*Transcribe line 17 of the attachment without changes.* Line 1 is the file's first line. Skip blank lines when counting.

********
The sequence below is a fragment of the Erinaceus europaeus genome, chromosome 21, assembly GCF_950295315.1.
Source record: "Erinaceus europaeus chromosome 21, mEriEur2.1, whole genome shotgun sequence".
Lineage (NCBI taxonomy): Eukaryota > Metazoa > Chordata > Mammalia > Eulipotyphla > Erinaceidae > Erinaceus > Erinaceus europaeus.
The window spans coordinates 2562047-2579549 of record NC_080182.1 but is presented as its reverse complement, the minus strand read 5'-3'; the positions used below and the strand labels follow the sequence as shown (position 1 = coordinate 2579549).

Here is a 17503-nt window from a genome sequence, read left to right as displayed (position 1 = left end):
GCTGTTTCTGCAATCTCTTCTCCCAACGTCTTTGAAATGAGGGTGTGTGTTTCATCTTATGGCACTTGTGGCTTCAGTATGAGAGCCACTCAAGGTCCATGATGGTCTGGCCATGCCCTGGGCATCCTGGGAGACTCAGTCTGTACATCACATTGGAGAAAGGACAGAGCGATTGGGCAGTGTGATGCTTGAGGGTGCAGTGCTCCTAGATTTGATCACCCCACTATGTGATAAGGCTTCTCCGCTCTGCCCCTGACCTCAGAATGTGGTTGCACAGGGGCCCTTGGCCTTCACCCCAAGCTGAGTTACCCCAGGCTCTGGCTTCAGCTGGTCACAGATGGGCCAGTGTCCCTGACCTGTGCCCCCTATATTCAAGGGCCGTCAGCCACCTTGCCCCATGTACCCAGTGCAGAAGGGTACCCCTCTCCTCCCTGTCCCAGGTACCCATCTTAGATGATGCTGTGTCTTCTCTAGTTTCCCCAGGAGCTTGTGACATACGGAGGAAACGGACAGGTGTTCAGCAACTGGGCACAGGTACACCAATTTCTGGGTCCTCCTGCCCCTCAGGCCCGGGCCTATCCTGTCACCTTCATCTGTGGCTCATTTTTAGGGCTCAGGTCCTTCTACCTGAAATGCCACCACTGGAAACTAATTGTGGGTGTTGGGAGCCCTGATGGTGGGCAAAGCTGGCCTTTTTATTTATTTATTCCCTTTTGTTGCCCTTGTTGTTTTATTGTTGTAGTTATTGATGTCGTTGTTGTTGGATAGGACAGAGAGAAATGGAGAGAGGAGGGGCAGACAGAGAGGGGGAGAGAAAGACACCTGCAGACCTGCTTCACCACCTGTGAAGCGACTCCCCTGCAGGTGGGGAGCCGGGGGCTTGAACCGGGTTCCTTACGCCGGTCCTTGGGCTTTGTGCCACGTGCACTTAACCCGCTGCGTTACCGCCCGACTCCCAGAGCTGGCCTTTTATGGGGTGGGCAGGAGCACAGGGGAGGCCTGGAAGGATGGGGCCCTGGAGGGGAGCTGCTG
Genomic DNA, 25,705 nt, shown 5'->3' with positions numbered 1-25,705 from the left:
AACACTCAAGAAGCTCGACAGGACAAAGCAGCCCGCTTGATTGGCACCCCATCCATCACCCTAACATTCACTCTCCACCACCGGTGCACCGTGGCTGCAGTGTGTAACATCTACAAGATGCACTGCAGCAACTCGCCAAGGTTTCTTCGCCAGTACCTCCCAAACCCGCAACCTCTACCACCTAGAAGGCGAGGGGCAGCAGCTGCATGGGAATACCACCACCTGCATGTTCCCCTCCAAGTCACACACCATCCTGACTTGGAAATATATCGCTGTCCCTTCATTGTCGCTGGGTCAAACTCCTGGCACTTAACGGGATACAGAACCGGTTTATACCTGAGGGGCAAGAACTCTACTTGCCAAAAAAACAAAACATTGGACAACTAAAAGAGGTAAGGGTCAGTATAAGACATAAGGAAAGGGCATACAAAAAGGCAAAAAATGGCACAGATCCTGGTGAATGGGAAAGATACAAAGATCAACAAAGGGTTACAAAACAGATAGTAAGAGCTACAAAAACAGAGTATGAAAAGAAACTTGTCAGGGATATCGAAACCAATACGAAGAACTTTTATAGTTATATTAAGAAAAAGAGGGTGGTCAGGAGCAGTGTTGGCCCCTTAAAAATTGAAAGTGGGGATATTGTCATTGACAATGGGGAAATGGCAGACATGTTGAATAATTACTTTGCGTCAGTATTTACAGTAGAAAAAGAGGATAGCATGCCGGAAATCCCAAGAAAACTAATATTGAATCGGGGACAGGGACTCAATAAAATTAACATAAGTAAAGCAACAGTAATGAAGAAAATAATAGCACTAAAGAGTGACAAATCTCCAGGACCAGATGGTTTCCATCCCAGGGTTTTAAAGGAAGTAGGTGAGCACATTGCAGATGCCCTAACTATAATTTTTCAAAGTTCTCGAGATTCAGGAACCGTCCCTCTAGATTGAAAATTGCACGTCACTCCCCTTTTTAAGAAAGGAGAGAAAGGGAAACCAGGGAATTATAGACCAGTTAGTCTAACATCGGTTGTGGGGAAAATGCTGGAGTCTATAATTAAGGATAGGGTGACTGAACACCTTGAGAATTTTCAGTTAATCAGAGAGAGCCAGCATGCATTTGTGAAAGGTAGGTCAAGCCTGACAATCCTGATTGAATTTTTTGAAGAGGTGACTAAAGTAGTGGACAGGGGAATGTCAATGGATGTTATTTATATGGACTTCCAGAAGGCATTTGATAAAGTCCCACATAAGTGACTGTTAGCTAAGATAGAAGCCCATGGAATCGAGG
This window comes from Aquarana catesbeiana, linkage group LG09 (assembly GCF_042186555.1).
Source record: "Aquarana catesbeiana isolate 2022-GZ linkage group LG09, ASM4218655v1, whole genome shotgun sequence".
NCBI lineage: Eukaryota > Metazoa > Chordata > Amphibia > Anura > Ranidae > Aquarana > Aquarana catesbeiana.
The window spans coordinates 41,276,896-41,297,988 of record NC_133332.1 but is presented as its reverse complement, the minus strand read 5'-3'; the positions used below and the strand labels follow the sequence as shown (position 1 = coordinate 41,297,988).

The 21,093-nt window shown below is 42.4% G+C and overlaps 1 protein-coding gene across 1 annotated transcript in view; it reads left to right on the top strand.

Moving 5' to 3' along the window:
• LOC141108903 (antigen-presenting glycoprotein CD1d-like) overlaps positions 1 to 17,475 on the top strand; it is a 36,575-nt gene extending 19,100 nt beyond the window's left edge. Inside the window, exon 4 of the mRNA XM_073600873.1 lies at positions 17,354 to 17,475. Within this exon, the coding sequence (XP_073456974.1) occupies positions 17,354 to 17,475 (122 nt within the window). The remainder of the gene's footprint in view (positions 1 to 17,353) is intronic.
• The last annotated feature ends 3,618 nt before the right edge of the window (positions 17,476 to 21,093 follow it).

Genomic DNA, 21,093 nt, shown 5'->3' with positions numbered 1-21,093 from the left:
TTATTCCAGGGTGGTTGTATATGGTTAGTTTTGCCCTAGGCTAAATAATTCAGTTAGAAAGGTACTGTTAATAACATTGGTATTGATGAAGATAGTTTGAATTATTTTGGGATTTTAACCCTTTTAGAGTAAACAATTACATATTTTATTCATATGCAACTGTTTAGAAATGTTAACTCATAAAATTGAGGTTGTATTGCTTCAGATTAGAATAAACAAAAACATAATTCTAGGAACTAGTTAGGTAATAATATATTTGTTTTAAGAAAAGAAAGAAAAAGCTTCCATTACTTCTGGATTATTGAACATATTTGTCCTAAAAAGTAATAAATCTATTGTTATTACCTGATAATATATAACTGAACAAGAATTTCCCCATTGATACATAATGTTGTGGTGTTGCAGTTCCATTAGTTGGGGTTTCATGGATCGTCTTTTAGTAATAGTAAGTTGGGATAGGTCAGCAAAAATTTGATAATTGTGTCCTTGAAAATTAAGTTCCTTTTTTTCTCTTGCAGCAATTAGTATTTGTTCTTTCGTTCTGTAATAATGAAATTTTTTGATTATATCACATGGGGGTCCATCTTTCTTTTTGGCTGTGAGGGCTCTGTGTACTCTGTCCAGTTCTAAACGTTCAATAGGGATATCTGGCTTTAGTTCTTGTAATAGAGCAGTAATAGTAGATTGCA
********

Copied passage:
Genomic DNA, 21,093 nt, shown 5'->3' with positions numbered 1-21,093 from the left: